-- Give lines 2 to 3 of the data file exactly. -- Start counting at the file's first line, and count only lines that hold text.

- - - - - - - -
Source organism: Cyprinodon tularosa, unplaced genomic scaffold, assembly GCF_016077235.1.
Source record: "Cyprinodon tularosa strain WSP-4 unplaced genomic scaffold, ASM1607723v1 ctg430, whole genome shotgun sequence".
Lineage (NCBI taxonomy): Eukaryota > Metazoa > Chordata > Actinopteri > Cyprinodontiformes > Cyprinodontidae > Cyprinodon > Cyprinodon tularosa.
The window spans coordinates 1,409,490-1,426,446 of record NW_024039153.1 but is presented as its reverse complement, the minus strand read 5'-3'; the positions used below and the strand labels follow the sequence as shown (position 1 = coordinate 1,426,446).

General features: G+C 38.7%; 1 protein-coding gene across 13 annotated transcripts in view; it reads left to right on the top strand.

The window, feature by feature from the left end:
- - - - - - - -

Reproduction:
Source record: "Cyprinodon tularosa strain WSP-4 unplaced genomic scaffold, ASM1607723v1 ctg430, whole genome shotgun sequence".
Lineage (NCBI taxonomy): Eukaryota > Metazoa > Chordata > Actinopteri > Cyprinodontiformes > Cyprinodontidae > Cyprinodon > Cyprinodon tularosa.